Ultra Sheen and Gentle Treatment, is acquired by IVAX Corp., a Miami-based cosmetics and pharmaceutical firm. The sale represents the first BE 100S hair care manufacturer bought by a majority company and begins a decade-long series of mergers and acquisitions that virtually wipes out African American ownership within the black hair care industry. Only one black-owned hair care firm is featured on the 2005 BE INDUSTRIAL/SERVICE 100: Marietta, Georgia-based Bronner Brothers.
Ann C. Fudge becomes president of the Maxwell House division of Kraft General Foods, making her the highest-ranking black woman in corporate America and one of the most powerful black executives in corporate America. By 2003, Fudge becomes chairwoman and CEO of the troubled Young & Rubicam Inc., propelling her to become one of three black female CEOs of major companies on BE‘S Top 75 Most Powerful Blacks In Corporate America list.
The death of Ronald H. Brown, the first black commerce secretary, ends what had been considered the most effective Commerce Department in American history. Ushering in a new era of “commercial diplomacy,” Brown fostered international trade, promoted new technology development, and ensured that the Minority Business Development Agency — and other agencies within Commerce — fully addressed the needs and concerns of minority business.
Franklin Raines announces he’s leaving his position as director of the Office of Management and Budget in the Clinton administration to serve as CEO of Fannie Mae, making him the first African American to head one of the nation’s 500 largest corporations. Within years of his appointment, other African Americans would join Raines among the world’s corporate elite, most notably American Express’ Kenneth I. Chenault, Merrill Lynch’s E. Stanley O’Neal, and Time Warner’s Richard Parsons. In 2005, Raines announced an early retirement as a result of a federal probe into accounting irregularities at Fannie Mae.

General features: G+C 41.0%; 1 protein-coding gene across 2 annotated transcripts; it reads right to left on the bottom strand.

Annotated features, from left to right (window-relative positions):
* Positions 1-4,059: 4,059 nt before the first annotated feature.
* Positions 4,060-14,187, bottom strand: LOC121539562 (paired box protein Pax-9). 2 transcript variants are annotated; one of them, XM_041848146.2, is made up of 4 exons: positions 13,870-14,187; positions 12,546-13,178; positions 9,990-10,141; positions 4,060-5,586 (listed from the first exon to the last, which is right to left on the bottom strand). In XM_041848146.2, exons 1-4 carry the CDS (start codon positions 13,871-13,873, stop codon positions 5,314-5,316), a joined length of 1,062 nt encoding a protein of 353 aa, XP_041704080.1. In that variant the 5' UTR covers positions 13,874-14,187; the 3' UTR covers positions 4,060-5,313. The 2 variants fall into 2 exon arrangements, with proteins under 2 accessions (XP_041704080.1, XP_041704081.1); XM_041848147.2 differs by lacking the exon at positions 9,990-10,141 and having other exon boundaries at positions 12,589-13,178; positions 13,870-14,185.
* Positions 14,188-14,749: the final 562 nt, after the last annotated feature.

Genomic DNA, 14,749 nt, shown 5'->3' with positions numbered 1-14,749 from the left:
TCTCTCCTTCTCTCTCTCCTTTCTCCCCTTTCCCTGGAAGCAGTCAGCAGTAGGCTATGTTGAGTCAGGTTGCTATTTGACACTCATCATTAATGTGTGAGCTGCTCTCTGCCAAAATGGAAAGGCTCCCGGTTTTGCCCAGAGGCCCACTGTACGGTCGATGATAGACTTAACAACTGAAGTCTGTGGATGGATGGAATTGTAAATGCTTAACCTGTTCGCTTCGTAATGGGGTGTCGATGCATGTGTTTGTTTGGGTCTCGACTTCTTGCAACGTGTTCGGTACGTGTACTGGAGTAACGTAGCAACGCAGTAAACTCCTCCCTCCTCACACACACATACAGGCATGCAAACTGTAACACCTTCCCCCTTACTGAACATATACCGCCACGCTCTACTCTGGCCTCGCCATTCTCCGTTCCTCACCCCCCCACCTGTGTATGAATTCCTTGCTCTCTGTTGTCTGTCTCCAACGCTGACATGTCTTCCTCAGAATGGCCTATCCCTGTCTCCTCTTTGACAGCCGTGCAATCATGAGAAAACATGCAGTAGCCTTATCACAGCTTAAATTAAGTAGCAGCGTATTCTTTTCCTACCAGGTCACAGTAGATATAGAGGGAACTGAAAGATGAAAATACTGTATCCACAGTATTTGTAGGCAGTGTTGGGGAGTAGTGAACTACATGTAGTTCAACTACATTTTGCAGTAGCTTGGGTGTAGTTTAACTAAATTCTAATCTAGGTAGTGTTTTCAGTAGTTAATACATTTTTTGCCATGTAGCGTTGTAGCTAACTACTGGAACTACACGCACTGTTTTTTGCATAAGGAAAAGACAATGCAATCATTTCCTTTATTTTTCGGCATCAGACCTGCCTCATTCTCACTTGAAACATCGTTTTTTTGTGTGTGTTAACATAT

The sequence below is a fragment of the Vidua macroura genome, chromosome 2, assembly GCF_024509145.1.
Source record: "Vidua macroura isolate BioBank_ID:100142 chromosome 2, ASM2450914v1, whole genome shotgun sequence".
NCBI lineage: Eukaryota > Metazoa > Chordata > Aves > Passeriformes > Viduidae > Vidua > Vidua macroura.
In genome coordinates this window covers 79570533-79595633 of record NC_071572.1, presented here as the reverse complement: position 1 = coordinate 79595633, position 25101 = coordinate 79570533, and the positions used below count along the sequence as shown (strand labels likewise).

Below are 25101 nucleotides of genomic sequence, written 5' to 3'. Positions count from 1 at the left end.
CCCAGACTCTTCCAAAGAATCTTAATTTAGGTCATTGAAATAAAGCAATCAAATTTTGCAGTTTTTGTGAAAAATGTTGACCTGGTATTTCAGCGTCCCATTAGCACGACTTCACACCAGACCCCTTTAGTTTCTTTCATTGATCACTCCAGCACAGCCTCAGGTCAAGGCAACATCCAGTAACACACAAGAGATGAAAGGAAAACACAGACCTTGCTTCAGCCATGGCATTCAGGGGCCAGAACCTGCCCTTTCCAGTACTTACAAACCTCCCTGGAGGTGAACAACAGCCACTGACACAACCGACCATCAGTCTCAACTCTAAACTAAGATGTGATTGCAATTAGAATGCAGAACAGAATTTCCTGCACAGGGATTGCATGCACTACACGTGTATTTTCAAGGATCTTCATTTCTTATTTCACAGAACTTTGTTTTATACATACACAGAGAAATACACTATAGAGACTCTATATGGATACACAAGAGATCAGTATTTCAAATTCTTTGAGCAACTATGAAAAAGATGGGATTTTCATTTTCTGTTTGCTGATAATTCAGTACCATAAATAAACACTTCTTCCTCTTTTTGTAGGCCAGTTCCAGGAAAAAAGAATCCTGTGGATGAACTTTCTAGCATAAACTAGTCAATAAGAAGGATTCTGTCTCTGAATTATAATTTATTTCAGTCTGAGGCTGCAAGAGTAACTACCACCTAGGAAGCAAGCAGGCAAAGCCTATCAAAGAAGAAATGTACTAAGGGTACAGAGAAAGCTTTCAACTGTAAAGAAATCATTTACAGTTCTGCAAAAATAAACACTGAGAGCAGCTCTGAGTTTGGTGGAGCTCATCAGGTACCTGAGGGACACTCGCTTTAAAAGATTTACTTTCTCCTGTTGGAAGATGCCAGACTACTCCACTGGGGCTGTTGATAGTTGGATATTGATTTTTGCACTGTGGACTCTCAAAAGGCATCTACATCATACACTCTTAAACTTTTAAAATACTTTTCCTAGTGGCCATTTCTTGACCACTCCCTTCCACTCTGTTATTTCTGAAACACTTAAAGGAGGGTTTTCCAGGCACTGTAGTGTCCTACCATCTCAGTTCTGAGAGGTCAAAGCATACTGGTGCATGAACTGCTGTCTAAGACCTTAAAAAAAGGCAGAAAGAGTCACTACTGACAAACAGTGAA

BE launches the Black Wealth Initiative. The highlights of our financial literacy and empowerment program include the Declaration of Financial Empowerment (DOFE) and Financial Fitness Contest, in which selected readers receive free consultations with a financial planner and $2,000 toward their financial goals. BE has awarded more than $120,000 to contest winners over the lastfive years.
Hip-hop is recognized as a global economic force impacting the music, fashion, sports, film, advertising, technology, and finance industries. The culture spawns multimillion-dollar enterprises run by hip-hopreneurs such as Russell Simmons, Sean “P. Diddy” Combs, Jay-Z, and Ice Cube.
Alan Bond, highly regarded money manager and a frequent guest on Wall Street Week with Louis Rukeyser, is found guilty on 10 counts of securities fraud, investment advisory fraud, conspiracy, and filing a false tax return. He is one of a few convicted Wall Street rogues once found on the BE 100S and “Top Blacks on Wall Street” lists along with former money managers Nathan A. Chapman, Ray McClendon, and Kevin Ingram.
Billionaire Bob Johnson becomes the first black person to acquire an NBA franchise, the Charlotte Bobcats — a milestone in sports business history. Johnson succeeds where other entrepreneurs — such as the late Betram